Skip Main Navigation
Amazing Facts - God's Message Is Our Mission!
   |  
Everlasting Gospel Archives
Previous: The Upper Room
Next: Not Very Far
Downloads »

The Silence of God

Scripture: Matthew 15:21-28
Date: 07/31/2004 
The story of Jesus and a Canaanite woman who He apparently ignores, teaches us about the apparent silence of God. Jesus' ministry began with the Jews first, but then went to all the world. Sometimes the silence of God is to strengthen our faith.
NOTE: If you have a Bible question for Pastor Doug Batchelor or the Amazing Facts Bible answer team, please submit it by clicking here. Due to staff size, we are unable to answer Bible questions posted in the comments.

To ensure a Christian environment, all comments are strictly moderated.

  1. Be patient! We strive to approve comments the day they are made, but please allow at least 24 hours for your comment to appear. Comments made on Friday, Saturday, and Sunday may not appear until the following Monday.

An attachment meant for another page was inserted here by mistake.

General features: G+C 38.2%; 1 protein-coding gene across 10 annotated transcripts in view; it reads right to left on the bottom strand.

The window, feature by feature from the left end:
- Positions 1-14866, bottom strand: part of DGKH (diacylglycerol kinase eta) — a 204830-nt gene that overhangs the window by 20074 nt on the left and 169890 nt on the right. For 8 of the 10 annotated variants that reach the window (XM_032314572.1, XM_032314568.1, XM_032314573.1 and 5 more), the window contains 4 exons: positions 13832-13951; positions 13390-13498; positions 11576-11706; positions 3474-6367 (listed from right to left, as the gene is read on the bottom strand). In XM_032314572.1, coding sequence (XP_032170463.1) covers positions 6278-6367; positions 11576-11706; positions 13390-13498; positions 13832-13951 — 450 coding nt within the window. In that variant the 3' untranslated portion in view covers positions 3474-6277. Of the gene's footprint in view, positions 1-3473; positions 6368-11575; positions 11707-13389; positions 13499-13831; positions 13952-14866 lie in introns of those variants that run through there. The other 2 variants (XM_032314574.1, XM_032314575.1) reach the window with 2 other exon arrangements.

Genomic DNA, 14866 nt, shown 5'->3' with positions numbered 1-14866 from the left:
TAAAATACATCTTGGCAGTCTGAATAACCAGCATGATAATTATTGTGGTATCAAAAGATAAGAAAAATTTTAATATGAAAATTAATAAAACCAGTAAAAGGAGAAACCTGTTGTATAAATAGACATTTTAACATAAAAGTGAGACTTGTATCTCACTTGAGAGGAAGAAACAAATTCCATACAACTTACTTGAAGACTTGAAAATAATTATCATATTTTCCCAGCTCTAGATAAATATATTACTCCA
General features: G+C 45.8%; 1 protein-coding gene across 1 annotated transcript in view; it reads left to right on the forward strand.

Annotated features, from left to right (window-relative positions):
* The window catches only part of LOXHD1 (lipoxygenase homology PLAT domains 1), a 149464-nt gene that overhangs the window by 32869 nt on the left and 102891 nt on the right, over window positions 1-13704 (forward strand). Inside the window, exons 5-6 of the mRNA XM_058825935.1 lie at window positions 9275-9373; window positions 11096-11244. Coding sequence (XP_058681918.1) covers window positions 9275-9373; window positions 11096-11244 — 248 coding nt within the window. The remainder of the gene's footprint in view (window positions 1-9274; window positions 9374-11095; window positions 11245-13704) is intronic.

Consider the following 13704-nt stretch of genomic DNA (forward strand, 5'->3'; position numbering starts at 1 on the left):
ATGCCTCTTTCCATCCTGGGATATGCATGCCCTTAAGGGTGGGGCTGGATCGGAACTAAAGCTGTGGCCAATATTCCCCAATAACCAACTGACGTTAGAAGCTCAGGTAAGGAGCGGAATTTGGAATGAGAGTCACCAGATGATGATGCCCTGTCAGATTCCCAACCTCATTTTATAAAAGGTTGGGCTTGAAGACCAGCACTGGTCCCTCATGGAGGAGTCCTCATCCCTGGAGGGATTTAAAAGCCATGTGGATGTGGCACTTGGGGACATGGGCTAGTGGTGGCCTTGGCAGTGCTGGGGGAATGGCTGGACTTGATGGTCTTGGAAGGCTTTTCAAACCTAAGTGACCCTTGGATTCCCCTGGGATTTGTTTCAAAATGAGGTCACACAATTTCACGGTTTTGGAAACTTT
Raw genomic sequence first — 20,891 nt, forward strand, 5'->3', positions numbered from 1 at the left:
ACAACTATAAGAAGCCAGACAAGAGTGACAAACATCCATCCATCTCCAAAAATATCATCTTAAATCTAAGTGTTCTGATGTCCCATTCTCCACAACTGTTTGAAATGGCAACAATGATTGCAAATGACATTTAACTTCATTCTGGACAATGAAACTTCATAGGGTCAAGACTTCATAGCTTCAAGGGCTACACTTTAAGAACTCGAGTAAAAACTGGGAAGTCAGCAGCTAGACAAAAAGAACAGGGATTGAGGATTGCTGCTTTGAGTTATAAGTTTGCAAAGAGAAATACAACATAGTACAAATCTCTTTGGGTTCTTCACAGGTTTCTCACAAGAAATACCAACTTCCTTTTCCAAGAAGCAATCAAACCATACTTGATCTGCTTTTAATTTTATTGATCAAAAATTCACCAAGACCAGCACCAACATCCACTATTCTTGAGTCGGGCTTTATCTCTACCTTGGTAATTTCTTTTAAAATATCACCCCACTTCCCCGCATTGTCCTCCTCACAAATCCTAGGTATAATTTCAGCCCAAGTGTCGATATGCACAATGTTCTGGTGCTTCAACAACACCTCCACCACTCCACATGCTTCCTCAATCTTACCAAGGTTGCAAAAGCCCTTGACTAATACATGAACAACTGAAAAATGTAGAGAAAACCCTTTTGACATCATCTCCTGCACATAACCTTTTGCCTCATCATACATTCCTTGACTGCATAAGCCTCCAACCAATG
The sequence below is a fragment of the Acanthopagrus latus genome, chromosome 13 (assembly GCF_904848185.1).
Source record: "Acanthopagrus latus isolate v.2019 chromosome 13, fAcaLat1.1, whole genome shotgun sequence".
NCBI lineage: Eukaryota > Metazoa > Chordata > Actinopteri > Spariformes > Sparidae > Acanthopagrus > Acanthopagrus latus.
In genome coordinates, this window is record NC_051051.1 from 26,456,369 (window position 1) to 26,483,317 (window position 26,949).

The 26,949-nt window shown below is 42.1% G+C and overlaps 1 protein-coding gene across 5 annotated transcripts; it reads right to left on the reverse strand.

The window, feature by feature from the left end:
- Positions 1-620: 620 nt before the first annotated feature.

2. Un-Christlike comments—name calling, profanity, harassment, ridicule, etc.— will be automatically deleted and the user permanently banned.

  3. Comments containing URLs outside the family of Amazing Facts websites and email addresses will be deleted.

  4. Comments off topic to the article or video may be deleted.

Please note: Approved comments do not constitute an endorsement by the ministry of Amazing Facts or Pastor Doug Batchelor. This website allows dissenting comments and beliefs, but our comment sections are not a forum for ongoing debate. Please be civil to one another.


Video

Audio

Print


Note: This is an unedited, verbatim transcript of the live broadcast.

“Because he has set his love upon Me, therefore I will deliver him; I will set him on high, because he has known My name. He shall call upon Me, and I will answer him; I will be with him in trouble; I will deliver him and honor him. With long life I will satisfy him, and show him my salvation.” Psalm 91:14-16